The idea for this thread began as a reply to another poster asking me for a source to the claim I made in a post previous to that, that a big part of
the underlying motive for the unjust re-sentencing of the Hammonds was to force them off of their ranch so that mineral resources in the area could be
developed. There have been threads written on this topic, but they did not make this connection and were 'debunked' due to the red herring evidence
that they used to support their claims.
The Hammonds are one of, if not the
last private property owners in the area. Their presence in that region would likely prevent the area from
being given over to large scale mining interests, most likely for the purpose of uranium mining. I will open the thread with my reply to that poster.
Please forgive my not adding much more at this time. Putting this together took a good many hours of research, and there are only so many hours in a
day. More will follow, though the case is firmly laid out in this post. Below I lay out the obfuscation that has taken place surrounding this
important aspect of the story of the Hammonds' plight and the reasons for the occupation of the Malheur National Wildlife Refuge. Alternative media
has been complicit in this, whether intentionally or otherwise.
Interesting you should ask that. I find it highly intriguing how difficult it is to source this accurate claim.
I always thought it seemed
kind of odd how you and other posters kept shooting this claim down last year in the ensuing discussions on mineral content in the area, but didn't
have time to look into it at the time. I decided to do a little more reading on the topic to see if I could provide that source when you requested
I can see why you and other posters so easily disputed this claim. It mostly appears in fairly crappy articles making the claim which usually
reference "Mineral Resources of the Pueblo Mountains Wilderness Study Area, Harney County, Oregon, and Humboldt County, Nevada U.S. GEOLOGICAL SURVEY
BULLETIN 1740-B", which is available as a pdf on the web.
As far as I can tell, this report is mostly a red herring as it pertains to uranium on the Hammonds' land. It certainly figures in to the larger
discussion about the Clinton Foundation's back room dealings with Uranium One, a Russian owned mining company. For the minerals detailed in Bulletin
1740-B to be extracted, it looks as though the Hammonds would need to be removed in order for the BLM's acquisition of the region to the public lands
domain to be complete. The area detailed in 1740-B is in the south of Harney County though, many miles from the Hammonds' land holdings. The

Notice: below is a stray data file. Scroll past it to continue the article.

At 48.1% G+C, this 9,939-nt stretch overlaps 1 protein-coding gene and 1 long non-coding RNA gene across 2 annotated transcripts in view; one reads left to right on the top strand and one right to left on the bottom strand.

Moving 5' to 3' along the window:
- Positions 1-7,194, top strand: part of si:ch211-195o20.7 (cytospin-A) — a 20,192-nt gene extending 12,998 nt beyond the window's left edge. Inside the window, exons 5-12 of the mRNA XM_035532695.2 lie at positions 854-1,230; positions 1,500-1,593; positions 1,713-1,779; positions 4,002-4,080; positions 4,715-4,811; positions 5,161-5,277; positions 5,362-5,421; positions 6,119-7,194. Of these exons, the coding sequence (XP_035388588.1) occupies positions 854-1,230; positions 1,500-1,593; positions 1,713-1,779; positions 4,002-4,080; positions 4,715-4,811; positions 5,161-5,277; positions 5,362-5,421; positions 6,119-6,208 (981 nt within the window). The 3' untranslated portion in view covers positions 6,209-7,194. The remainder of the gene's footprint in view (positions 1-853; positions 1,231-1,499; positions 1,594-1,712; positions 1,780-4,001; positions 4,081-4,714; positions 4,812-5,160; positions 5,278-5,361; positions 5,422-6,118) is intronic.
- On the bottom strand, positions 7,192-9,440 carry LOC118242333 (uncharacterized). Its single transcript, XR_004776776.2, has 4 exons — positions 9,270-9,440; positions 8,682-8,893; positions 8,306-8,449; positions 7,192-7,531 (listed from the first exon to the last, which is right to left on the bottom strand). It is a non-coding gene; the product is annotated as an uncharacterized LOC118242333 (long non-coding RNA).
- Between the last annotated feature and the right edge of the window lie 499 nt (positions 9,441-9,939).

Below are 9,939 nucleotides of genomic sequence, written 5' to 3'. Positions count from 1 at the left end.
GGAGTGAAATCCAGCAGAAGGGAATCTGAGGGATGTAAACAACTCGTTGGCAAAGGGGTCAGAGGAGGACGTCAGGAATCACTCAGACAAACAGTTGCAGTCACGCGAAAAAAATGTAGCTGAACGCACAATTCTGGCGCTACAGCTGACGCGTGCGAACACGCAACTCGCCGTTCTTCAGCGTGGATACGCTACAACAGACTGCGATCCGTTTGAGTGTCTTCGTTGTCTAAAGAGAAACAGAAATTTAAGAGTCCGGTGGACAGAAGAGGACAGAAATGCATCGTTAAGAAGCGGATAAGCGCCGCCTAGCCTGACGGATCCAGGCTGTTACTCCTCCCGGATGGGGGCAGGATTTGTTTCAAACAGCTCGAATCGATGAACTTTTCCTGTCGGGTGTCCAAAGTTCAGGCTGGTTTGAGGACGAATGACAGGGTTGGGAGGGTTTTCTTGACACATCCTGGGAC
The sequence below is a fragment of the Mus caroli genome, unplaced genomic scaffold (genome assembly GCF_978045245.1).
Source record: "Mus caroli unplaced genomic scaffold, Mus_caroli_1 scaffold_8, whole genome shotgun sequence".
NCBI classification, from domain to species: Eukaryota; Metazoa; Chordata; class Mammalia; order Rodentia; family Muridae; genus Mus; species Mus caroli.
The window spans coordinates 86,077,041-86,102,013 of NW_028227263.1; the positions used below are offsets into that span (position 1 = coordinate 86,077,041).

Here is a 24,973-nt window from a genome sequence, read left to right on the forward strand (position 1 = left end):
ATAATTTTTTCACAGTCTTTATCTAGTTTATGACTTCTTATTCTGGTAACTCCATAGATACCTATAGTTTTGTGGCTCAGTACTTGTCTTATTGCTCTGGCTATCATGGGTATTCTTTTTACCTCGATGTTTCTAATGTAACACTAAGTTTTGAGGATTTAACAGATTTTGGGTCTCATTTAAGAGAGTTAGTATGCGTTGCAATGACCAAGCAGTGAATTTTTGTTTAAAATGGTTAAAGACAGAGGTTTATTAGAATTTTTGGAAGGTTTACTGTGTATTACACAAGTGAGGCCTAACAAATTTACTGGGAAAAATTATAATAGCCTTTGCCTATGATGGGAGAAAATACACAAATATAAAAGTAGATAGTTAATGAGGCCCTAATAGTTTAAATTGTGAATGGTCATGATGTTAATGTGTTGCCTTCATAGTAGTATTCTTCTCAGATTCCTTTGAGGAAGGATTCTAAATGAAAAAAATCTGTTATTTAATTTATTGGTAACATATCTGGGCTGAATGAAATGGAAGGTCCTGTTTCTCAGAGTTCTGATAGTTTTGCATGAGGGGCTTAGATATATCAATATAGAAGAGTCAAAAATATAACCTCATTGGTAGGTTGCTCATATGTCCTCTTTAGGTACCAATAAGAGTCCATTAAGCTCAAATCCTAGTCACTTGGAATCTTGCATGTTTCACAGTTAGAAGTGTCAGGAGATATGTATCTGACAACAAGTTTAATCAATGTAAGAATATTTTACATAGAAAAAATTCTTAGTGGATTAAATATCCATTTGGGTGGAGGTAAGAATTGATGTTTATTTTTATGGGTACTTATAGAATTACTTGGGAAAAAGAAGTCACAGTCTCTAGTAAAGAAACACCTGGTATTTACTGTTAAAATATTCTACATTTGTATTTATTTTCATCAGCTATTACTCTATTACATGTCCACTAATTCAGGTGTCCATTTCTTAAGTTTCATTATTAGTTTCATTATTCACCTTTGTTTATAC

appendix of the report details a number of sampled areas, so the Hammonds' holdings may have been included in that appendix, but this is a difficult
connection to make, and I'm doubtful that it is in that report anyhow.
The idea that the Hammonds need to lose their land for mineral development to occur in another part of the county miles away from the Hammonds'
holdings is a heady argument that most people might not grasp anyway. Most of the articles I read on the subject did not make this connection, or did
so poorly when they did.
This article, however, references an Oregon State Dept. Of Geology report from 1956, which does show significant uranium deposits on or very near the
And now the event at the Hammonds Ranch / BLM land just happens to be right next to “DIAMOND” Craters Volcanic field in Oregon.
All three above mentioned locations are known for minerals like GOLD + DIAMONDS + URANIUM.
Check out this government report from 1956 detailing Uranium and other natural resources in the Oregon locations.
The geological report referred to in the article:
Take a look at the map on page 5 of that report, and compare it to a map showing the range land in question. If it's not actually on the Hammonds'
land, it's very close to it. This would naturally lead one to conclude that similar deposits are present on the Hammonds' land, even if these
mineral prospects weren't performed there.
It looks like there's been some obfuscation going on about the resources in the area, even within the alternative media sources most closely covering
the story. Not too surprising I suppose to learn that that is the case. There's a lot of money to be made in mineral development, especially
Links to articles that reference the easily dismissed 1740-B report:
Link to an article debunking the articles that reference 1740-B:
Links to reporting on the circumstantial, hard to follow connections between mineral development and the Hammonds' unjust re-sentencing: